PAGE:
I've been reading John Frame's The Doctrine of the Knowledge of God, which I'm enjoying very much. I had one bit fairly early on I was particularly struck by and wanted to excerpt here. Frame is discussing how God's thoughts are different from ours:
2. God's thoughts ultimately determine, or decree, what comes to pass. God's thoughts cause the truths they contemplate; ours do not. This is the Lordship attribute of control in the realm of knowledge.
3. God's thoughts, therefore, are self-validating; they serve as their own criteria of truth. God's thoughts are true simply because they are his. None of us can claim to have such self-attesting thoughts. Our thoughts are not necessarily true, and when they are true, it is because they agree with the thoughts of someone else, namely God, who furnishes the criteria for our thinking...
8. God possesses knowledge in a different way from us. He is immaterial and therefore does not gain knowledge from organs or perception. Nor does he carry on "processes of reasoning," as understood as temporal sets of actions.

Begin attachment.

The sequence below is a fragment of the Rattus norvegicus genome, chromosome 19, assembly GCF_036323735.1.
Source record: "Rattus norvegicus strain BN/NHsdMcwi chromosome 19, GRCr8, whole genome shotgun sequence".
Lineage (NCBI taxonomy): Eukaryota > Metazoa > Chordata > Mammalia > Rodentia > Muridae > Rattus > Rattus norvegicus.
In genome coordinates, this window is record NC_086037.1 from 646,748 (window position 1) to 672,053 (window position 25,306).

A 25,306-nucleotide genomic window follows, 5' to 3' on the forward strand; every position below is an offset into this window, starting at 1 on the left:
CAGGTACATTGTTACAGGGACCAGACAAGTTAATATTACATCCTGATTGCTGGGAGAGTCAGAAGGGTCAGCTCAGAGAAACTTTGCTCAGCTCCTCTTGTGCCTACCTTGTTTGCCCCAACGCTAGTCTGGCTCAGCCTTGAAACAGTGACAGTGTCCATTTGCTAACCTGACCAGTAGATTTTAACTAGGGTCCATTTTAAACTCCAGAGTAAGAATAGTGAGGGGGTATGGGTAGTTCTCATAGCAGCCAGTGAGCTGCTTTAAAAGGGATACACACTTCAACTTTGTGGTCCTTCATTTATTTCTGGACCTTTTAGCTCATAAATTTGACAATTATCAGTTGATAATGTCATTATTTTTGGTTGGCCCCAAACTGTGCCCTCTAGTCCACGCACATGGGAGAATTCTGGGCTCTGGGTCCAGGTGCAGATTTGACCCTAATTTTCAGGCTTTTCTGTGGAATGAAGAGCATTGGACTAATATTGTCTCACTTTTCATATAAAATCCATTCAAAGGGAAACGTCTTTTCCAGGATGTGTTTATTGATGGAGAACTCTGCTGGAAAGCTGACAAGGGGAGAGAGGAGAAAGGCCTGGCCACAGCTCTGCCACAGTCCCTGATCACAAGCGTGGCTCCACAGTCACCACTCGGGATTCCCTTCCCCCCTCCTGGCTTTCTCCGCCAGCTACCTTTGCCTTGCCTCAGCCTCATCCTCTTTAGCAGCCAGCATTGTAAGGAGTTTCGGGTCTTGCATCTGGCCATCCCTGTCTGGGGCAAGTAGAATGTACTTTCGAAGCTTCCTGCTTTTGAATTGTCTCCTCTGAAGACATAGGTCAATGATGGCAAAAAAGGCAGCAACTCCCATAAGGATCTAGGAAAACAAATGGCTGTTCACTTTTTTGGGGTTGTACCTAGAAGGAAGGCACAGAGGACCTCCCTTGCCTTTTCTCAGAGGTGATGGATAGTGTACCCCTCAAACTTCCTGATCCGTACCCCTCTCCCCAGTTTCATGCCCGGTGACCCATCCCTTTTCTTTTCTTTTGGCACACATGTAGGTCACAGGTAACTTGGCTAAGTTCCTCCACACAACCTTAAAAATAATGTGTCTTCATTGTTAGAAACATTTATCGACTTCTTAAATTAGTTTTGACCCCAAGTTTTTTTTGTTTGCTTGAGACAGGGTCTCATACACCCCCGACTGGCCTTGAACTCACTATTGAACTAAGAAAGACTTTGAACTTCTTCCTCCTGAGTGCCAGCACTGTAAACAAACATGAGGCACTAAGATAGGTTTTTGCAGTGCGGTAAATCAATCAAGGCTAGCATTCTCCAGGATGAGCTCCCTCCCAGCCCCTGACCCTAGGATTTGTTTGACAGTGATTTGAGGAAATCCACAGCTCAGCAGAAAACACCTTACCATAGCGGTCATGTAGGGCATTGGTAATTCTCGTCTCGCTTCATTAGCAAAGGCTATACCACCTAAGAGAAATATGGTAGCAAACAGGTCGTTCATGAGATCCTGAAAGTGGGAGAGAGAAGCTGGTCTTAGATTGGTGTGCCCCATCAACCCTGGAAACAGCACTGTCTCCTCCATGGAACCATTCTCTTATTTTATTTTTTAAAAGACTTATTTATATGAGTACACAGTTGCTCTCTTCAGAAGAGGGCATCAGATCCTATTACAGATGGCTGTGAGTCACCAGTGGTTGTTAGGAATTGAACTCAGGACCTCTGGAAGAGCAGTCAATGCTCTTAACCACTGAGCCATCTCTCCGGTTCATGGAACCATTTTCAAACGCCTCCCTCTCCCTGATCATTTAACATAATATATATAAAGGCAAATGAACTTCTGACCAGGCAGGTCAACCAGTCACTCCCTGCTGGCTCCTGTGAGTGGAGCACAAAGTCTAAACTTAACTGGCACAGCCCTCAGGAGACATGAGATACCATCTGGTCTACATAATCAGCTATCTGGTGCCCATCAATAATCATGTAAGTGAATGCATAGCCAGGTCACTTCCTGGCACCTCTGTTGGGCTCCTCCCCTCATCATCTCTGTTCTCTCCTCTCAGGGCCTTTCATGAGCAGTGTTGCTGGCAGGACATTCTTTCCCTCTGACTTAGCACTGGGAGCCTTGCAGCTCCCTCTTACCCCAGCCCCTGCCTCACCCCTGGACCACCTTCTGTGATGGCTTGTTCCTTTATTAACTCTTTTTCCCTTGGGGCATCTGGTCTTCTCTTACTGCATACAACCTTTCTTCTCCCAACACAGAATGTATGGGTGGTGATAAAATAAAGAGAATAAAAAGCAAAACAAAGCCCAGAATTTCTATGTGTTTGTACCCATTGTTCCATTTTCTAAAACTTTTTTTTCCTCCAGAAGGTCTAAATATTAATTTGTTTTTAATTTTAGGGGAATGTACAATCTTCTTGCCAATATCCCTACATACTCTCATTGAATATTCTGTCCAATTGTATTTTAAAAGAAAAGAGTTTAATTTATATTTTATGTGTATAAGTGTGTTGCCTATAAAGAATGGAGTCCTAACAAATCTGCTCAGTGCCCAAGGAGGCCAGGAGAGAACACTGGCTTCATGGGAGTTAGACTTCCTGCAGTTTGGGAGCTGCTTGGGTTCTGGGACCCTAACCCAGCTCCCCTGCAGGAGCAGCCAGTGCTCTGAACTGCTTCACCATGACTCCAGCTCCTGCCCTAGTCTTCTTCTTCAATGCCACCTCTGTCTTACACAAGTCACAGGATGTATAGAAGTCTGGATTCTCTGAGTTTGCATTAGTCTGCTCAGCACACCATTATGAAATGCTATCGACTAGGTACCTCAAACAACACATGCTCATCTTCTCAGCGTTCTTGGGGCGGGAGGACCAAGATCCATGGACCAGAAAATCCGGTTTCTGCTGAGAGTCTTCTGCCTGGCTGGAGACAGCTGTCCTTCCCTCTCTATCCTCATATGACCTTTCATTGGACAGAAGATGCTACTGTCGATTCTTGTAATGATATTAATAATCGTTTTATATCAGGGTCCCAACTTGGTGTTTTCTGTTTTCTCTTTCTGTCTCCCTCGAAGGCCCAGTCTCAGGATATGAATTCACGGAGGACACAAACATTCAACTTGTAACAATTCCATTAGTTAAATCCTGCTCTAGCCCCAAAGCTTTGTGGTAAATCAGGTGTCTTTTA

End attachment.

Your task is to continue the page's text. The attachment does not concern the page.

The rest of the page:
I don't have a lot to add to what he said, but I found point 8 very striking. It's easy to anthropomorphize God and start thinking that he must be reasoning about things, responding to my decisions, etc. While God does act in time, he is eternal and omniscient, and, as Frame points out, doesn't carry out processes of reasoning like I do. When I start thinking of God in anthropomorphic terms, I reduce him in my thoughts to less than he really is.